- We serve. Our Redeemer was extremely practical. He asks us to do practical, inconvenient, hard actions on His behalf. We practically help folks who aren't like us, welcome people of other races, cultures, legal status, ability and class. We serve without alerting the media.
All people are made in the image of God. So dignity is big. Help without hurting. No matter how the world treats them, with us they are honored.
- We pray. Twice a year we devote ourselves to prayer. Our intercession team prays weekly. Families and individuals pray together in our vocations and as we go.
- We observe the disciplines of historic Christianity. We give, read/study God's Word, meditate, observe silence and cekebrate. We repent and forgive each other. We learn our gifts and serve accordingly.
- Our eyes on the nations. Our mission takes 'real' Christianity to Smyrna, Atlanta and all the nations. Crosspoint/Encuentro plays a role in a world-wide enterprise.

Note: We also interact with friends and family, culture, art, music, movies, parties and have fun. Pretty normal people who aren't settling for the American dream.

Different than nominal Christianity
By faith in Christ's redemption we stand forgiven, cleaned, guilt-free and adopted in His radical family.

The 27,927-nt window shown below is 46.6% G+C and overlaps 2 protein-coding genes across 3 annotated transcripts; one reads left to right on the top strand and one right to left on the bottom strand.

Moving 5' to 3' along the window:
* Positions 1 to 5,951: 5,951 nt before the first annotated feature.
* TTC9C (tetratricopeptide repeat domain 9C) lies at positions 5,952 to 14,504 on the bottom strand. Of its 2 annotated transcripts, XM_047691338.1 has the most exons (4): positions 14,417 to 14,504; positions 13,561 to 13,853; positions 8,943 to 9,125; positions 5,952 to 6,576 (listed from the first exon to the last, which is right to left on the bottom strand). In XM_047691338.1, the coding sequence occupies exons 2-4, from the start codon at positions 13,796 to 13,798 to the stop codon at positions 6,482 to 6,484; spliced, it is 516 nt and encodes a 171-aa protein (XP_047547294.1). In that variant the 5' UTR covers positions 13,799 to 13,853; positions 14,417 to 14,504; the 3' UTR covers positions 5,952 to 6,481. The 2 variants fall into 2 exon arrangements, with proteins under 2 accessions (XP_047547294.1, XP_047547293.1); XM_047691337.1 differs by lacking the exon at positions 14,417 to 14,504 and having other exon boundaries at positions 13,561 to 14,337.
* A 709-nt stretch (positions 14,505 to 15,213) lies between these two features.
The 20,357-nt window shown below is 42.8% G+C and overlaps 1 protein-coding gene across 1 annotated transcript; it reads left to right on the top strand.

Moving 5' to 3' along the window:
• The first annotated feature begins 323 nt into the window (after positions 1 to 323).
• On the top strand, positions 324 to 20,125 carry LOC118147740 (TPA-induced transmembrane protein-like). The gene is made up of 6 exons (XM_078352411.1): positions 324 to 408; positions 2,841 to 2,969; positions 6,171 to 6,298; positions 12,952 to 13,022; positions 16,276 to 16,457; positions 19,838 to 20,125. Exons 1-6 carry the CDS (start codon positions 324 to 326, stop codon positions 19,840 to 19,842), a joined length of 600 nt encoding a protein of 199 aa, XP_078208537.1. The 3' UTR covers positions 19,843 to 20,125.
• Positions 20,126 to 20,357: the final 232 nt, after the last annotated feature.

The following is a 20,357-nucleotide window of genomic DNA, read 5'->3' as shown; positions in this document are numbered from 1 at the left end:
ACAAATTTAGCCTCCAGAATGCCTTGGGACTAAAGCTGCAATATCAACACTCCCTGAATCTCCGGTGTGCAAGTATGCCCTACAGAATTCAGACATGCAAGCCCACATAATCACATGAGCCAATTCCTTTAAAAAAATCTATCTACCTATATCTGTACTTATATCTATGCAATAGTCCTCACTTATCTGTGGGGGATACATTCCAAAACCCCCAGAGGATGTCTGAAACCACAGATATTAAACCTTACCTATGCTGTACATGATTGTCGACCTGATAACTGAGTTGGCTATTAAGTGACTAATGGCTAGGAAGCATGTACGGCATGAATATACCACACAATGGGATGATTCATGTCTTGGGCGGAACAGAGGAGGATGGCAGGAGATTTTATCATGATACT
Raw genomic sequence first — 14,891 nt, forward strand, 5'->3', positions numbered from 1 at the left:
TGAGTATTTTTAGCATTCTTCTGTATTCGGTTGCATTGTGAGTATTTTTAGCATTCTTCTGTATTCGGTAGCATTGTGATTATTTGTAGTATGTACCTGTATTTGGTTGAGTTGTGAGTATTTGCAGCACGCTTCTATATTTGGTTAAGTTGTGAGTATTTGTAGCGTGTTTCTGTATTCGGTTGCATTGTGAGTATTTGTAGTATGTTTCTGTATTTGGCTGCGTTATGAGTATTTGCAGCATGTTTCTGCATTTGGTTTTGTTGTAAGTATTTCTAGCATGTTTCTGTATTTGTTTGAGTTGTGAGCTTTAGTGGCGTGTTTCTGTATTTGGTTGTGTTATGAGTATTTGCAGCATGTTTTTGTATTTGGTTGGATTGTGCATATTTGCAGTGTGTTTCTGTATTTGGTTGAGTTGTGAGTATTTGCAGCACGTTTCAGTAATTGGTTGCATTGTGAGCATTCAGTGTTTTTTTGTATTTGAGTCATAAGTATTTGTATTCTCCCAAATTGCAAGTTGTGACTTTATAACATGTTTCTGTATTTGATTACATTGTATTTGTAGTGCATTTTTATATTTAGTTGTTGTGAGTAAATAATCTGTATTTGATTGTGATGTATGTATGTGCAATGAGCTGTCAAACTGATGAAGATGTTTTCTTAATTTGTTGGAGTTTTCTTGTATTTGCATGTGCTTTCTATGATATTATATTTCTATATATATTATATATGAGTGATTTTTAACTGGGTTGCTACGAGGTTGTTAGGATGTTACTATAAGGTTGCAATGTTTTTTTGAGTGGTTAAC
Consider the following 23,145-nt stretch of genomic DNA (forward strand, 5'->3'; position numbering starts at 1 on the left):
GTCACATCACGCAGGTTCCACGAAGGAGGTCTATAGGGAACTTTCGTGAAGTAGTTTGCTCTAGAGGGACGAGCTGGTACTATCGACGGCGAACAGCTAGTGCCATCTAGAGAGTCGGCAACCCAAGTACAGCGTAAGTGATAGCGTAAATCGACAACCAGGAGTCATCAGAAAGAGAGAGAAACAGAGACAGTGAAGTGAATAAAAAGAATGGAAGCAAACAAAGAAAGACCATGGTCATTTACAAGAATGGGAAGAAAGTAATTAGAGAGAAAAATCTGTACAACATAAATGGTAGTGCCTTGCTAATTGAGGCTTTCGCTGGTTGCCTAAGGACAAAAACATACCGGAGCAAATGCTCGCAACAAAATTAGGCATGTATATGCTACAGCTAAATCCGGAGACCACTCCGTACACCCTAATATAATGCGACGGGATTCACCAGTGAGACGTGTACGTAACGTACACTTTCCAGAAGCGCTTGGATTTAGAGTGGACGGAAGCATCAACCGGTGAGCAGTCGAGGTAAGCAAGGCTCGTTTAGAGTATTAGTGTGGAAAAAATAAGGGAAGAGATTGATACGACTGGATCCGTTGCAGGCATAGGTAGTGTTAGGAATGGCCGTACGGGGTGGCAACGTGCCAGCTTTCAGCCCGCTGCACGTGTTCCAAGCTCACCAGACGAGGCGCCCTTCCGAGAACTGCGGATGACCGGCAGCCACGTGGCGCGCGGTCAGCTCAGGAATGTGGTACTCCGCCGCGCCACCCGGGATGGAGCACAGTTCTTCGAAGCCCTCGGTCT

God is shaping us into ambassadors and freedom fighters for His kingdom here on earth as it is in Heaven.   

Our hope and prayer is that Americans can think further ahead than the present. This return to historic Christianity is far more robust, significant and vital than this small present American situation.

If you would like to talk about what you can do to encourage real, vital, winsome historic Christianity, leave a comment. 


MenRising said...

I really appreciated this post. I think the problem stems from a "convenience store / fast food" culture where we want everything we want RIGHT NOW! Could you possibly give me the link to the Barna quote? Would like to do some research around wherever you found that quote for my own articles.

Pastor Jim said...

MenRising the link is built into the words 'describe the problem' right in the post. The font is slightly lighter.

I quoted his whole paragraph on the subject. May have to search more on his site.

Thanks again for commenting on Broken Pastor.